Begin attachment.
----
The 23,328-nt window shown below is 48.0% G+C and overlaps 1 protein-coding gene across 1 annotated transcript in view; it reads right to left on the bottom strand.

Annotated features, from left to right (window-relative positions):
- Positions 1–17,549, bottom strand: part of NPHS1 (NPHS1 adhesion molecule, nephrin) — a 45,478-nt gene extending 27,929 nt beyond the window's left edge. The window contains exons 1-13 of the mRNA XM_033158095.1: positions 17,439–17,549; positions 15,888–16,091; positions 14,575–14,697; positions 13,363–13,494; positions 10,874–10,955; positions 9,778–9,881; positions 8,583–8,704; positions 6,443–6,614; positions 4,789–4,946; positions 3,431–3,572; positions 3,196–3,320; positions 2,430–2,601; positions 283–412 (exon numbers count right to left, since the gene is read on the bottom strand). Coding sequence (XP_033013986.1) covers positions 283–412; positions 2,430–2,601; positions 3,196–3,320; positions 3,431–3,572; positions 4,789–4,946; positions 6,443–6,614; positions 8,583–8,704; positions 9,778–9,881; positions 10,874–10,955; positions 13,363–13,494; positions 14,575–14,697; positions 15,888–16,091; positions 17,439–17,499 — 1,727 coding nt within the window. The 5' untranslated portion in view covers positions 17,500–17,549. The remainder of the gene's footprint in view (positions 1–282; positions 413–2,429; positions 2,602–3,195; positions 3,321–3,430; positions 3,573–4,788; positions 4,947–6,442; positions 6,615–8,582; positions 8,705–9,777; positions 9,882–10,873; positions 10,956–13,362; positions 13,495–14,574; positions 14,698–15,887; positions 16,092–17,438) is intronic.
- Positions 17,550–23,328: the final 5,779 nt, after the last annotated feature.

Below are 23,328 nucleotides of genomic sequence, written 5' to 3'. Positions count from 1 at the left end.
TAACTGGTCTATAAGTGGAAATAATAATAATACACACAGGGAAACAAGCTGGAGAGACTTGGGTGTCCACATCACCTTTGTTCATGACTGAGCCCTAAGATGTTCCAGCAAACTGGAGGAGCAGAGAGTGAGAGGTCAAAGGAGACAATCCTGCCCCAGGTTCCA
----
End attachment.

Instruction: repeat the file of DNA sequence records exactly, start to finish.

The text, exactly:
The 23,328-nt window shown below is 48.0% G+C and overlaps 1 protein-coding gene across 1 annotated transcript in view; it reads right to left on the bottom strand.

Annotated features, from left to right (window-relative positions):
- Positions 1–17,549, bottom strand: part of NPHS1 (NPHS1 adhesion molecule, nephrin) — a 45,478-nt gene extending 27,929 nt beyond the window's left edge. The window contains exons 1-13 of the mRNA XM_033158095.1: positions 17,439–17,549; positions 15,888–16,091; positions 14,575–14,697; positions 13,363–13,494; positions 10,874–10,955; positions 9,778–9,881; positions 8,583–8,704; positions 6,443–6,614; positions 4,789–4,946; positions 3,431–3,572; positions 3,196–3,320; positions 2,430–2,601; positions 283–412 (exon numbers count right to left, since the gene is read on the bottom strand). Coding sequence (XP_033013986.1) covers positions 283–412; positions 2,430–2,601; positions 3,196–3,320; positions 3,431–3,572; positions 4,789–4,946; positions 6,443–6,614; positions 8,583–8,704; positions 9,778–9,881; positions 10,874–10,955; positions 13,363–13,494; positions 14,575–14,697; positions 15,888–16,091; positions 17,439–17,499 — 1,727 coding nt within the window. The 5' untranslated portion in view covers positions 17,500–17,549. The remainder of the gene's footprint in view (positions 1–282; positions 413–2,429; positions 2,602–3,195; positions 3,321–3,430; positions 3,573–4,788; positions 4,947–6,442; positions 6,615–8,582; positions 8,705–9,777; positions 9,882–10,873; positions 10,956–13,362; positions 13,495–14,574; positions 14,698–15,887; positions 16,092–17,438) is intronic.
- Positions 17,550–23,328: the final 5,779 nt, after the last annotated feature.

Below are 23,328 nucleotides of genomic sequence, written 5' to 3'. Positions count from 1 at the left end.
TAACTGGTCTATAAGTGGAAATAATAATAATACACACAGGGAAACAAGCTGGAGAGACTTGGGTGTCCACATCACCTTTGTTCATGACTGAGCCCTAAGATGTTCCAGCAAACTGGAGGAGCAGAGAGTGAGAGGTCAAAGGAGACAATCCTGCCCCAGGTTCCA